'ATT_ID'     => $att_id,
        'STA_ID'     => 0,
        'ATT_fname'     => $data[ 'fname' ],
        'ATT_lname'     => $data[ 'lname' ],
        'ATT_email'     => $data[ 'email' ],
    ), array(
        '%s',
        '%d',
        '%s',
        '%s',
        '%s'
    ) );
    /*     * **** Inserting in wp_esp_attendees table - Ends ****************** */

2) To prepare the data for ticket price, the ticket_id extracted from the CSV file was used. By default, the ticket_price itself was the final registration cost, since registration was limited to one user. Extracting the ticket_price and consequently storing the data is the transaction table is done using the following lines of code:


/*     * ******* Inserting data into wp_esp_transaction table - Starts *************** */

    $tkt_price_obj     = $wpdb->get_row( 'select TKT_price from wp_esp_ticket where TKT_ID=' . $ticket );
    $tkt_price     = floatval( $tkt_price_obj->TKT_price );


    $wpdb->insert(
    'wp_esp_transaction', array(
        'TXN_timestamp'     => date(),
        'TXN_total'     => $tkt_price,
        'TXN_paid'     => $tkt_price,
        'STS_ID'     => 'TCM',
    ), array(
        '%s',
        '%f',
        '%f',
        '%s'
    ) );

    /*     * ****** Inserting data into wp_esp_transaction table - Ends ************* */

3) This is the most crucial part regarding the preparation of data; it deals with preparing the reg_url_link and reg_code and sending it for storage in the  database. Take a look at the codes below.

   Firstly, we create the reg_url_link as follows:

    $item;
    $reg_url_link     = $item instanceof EE_Line_Item ? $item->code() : $item;
    $reg_url_link     = $att_num . '-' . md5( $reg_url_link . Microtime() );

We then use this reg_url_link for the creation of reg_code as follows:

   $reg_code = $txn_id . '-' . $ticket_id . '-' . substr($reg_url_link, 0, 6 );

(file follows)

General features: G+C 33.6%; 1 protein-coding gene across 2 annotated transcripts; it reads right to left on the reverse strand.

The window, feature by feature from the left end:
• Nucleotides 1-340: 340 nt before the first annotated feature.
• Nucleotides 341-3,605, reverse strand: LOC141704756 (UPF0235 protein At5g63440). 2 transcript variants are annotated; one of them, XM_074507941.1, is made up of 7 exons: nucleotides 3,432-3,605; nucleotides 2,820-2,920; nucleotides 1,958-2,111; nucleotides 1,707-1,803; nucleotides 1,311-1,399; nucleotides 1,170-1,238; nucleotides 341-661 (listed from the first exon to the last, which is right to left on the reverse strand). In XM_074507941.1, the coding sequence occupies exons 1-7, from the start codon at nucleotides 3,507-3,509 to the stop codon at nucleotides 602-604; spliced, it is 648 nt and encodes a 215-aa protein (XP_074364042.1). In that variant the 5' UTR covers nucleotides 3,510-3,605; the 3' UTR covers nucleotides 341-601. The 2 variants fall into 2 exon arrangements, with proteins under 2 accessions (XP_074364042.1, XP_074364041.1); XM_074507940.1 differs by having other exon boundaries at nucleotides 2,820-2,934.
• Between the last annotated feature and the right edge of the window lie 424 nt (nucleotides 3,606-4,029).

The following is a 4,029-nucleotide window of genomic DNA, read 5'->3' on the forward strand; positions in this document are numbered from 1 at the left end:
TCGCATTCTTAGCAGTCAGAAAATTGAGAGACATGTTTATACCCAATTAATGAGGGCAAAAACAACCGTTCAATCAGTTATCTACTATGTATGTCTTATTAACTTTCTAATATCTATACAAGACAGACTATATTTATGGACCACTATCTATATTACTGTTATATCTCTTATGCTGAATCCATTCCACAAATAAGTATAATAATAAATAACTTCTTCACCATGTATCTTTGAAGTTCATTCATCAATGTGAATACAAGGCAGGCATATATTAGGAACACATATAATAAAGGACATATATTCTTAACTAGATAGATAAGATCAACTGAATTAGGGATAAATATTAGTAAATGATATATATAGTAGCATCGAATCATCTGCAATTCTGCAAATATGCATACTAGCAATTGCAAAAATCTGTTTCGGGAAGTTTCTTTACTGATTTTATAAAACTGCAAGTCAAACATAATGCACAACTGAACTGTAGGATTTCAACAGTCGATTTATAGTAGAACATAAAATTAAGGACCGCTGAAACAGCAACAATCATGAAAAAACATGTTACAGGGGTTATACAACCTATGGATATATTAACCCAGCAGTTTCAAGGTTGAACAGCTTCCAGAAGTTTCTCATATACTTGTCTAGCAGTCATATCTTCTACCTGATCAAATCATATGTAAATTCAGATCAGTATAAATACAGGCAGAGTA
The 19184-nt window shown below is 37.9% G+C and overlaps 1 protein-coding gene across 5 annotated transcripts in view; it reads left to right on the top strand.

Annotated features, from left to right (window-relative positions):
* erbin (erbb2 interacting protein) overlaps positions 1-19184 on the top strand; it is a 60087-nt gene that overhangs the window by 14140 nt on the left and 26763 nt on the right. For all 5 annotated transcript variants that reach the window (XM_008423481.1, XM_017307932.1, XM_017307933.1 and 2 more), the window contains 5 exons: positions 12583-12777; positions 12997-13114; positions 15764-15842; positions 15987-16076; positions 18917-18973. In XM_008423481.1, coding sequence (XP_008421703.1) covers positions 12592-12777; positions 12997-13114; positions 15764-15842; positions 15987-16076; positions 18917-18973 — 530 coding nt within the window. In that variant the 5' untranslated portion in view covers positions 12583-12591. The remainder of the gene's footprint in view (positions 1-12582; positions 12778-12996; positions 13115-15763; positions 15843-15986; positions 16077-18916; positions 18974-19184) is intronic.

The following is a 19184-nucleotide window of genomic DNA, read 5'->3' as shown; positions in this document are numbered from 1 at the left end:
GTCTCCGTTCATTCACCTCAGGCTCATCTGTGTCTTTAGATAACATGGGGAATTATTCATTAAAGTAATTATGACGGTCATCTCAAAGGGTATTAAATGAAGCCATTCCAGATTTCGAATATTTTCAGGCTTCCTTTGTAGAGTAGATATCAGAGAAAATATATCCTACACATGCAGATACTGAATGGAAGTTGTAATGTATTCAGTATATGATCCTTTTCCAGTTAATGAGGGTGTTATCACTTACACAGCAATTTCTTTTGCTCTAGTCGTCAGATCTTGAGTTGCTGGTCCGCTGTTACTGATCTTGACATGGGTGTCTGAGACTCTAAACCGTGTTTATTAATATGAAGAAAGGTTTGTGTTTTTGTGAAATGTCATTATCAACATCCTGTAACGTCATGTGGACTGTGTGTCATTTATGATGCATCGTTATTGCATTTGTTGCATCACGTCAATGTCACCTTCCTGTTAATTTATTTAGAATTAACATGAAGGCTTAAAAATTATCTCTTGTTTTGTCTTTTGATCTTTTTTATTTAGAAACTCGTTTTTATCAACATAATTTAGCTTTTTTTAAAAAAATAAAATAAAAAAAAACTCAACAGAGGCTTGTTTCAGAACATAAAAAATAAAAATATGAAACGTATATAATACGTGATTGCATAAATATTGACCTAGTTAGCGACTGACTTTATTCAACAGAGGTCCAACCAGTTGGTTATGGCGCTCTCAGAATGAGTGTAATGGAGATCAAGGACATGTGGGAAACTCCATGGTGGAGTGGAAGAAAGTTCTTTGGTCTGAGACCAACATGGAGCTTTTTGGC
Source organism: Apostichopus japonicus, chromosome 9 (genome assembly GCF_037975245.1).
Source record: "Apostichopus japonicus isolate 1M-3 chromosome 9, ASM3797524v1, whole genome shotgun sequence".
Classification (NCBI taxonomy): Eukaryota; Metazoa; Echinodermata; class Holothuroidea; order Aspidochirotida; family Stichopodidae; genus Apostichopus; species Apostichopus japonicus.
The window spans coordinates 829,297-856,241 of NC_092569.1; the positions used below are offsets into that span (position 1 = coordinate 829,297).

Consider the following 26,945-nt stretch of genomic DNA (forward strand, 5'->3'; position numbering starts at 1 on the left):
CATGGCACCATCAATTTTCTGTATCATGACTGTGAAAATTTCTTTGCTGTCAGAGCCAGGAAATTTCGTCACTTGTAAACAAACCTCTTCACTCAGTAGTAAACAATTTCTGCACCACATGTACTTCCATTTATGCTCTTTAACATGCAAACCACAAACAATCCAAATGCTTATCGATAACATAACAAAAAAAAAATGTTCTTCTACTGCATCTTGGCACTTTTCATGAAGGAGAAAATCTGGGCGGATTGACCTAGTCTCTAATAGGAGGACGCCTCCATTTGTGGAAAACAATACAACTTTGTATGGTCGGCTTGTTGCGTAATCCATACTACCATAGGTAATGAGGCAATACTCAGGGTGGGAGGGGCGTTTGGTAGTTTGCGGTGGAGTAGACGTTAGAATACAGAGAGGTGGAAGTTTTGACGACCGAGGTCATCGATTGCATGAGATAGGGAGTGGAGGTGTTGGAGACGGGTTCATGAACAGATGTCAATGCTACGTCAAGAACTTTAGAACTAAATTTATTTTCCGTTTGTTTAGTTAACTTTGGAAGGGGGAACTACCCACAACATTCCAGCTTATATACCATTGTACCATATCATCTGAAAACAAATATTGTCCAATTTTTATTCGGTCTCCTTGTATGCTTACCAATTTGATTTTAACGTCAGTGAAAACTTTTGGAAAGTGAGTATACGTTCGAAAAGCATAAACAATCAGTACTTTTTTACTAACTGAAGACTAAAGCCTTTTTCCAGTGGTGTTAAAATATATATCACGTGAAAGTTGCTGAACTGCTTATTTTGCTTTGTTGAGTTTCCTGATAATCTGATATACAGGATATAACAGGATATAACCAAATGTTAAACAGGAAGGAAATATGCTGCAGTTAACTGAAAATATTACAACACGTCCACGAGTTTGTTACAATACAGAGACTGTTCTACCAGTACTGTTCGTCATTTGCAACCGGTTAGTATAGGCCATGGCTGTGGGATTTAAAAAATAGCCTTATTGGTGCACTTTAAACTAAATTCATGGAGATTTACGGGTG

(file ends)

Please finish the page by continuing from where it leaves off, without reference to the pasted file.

Sending the data to the registration table is done as follows:

  /*     * ********* Inserting data into wp_esp_registration table - Starts ******** */
    $txn_id         = $wpdb->insert_id;
    $evt_id         = $event;
    $ticket_id     = $ticket;
    $sts_id         = 'RAP';
    $att_num     = 1;

    $item;
    $reg_url_link     = $item instanceof EE_Line_Item ? $item->code() : $item;
    $reg_url_link     = $att_num . '-' . md5( $reg_url_link . microtime() );

    $reg_code = $txn_id . '-' . $ticket_id . '-' . substr( $reg_url_link, 0, 6 );

    $wpdb->insert(
    $wpdb->prefix.'esp_registration', array(
        'EVT_ID'         => $evt_id,
        'ATT_ID'         => $att_id,
        'TXN_ID'         => $txn_id,
        'TKT_ID'         => $ticket_id,
        'STS_ID'         => $sts_id,
        'REG_date'         => date(),
        'REG_final_price'     => $tkt_price,
        'REG_paid'         => $tkt_price,
        'REG_code'         => $reg_code,
        'REG_url_link'         => $reg_url_link,
    ), array(
        '%d',
        '%d',
        '%d',
        '%d',
        '%s',
        '%s',
        '%f',
        '%f',
        '%s',
        '%s',
    ) );

    /*     * ****** Inserting data into wp_esp_registration table - Ends ************ */

There you go! The plugin is ready to roll and should work flawlessly. Take a look.

Uploading the sample table shown above displays the data as follows:

Event-Espresso-bulk-registration-table

And once you hit upload, the entries will automatically be uploaded for the corresponding event:

Event-Espresso-bulk-registration

Managing multiple registrations is now easy; you’ll not only be able to register multiple users, but also multiple events for multiple users and book their respective tickets, all at a single click. Saves you a lot of time, and certainly a lot clicks.

Enjoy your Espresso!

Ketan Vyawahare

Ketan Vyawahare

2 Responses

  1. Hi, is this still working with the actual verion of event espresso? I would be interrested in using this plugin. Thanks